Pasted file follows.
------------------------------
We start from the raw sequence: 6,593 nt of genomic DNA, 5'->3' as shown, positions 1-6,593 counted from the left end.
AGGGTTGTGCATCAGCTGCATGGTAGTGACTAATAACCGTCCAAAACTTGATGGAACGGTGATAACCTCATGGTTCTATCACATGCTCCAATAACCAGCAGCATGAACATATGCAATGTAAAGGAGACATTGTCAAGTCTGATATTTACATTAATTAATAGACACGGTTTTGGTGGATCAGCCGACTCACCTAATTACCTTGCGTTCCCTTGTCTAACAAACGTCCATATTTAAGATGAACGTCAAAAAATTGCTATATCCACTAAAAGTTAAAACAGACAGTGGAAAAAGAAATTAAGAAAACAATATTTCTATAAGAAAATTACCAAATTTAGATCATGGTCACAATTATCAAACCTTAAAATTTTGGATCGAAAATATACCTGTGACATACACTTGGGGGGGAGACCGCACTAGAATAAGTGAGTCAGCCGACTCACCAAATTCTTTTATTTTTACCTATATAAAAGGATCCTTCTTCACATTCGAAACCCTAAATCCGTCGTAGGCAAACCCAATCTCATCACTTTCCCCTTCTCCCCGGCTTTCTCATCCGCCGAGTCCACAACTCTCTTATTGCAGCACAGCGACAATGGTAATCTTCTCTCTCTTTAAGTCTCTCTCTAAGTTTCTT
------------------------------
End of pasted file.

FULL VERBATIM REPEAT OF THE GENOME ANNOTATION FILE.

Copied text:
We start from the raw sequence: 6,593 nt of genomic DNA, 5'->3' as shown, positions 1-6,593 counted from the left end.
AGGGTTGTGCATCAGCTGCATGGTAGTGACTAATAACCGTCCAAAACTTGATGGAACGGTGATAACCTCATGGTTCTATCACATGCTCCAATAACCAGCAGCATGAACATATGCAATGTAAAGGAGACATTGTCAAGTCTGATATTTACATTAATTAATAGACACGGTTTTGGTGGATCAGCCGACTCACCTAATTACCTTGCGTTCCCTTGTCTAACAAACGTCCATATTTAAGATGAACGTCAAAAAATTGCTATATCCACTAAAAGTTAAAACAGACAGTGGAAAAAGAAATTAAGAAAACAATATTTCTATAAGAAAATTACCAAATTTAGATCATGGTCACAATTATCAAACCTTAAAATTTTGGATCGAAAATATACCTGTGACATACACTTGGGGGGGAGACCGCACTAGAATAAGTGAGTCAGCCGACTCACCAAATTCTTTTATTTTTACCTATATAAAAGGATCCTTCTTCACATTCGAAACCCTAAATCCGTCGTAGGCAAACCCAATCTCATCACTTTCCCCTTCTCCCCGGCTTTCTCATCCGCCGAGTCCACAACTCTCTTATTGCAGCACAGCGACAATGGTAATCTTCTCTCTCTTTAAGTCTCTCTCTAAGTTTCTT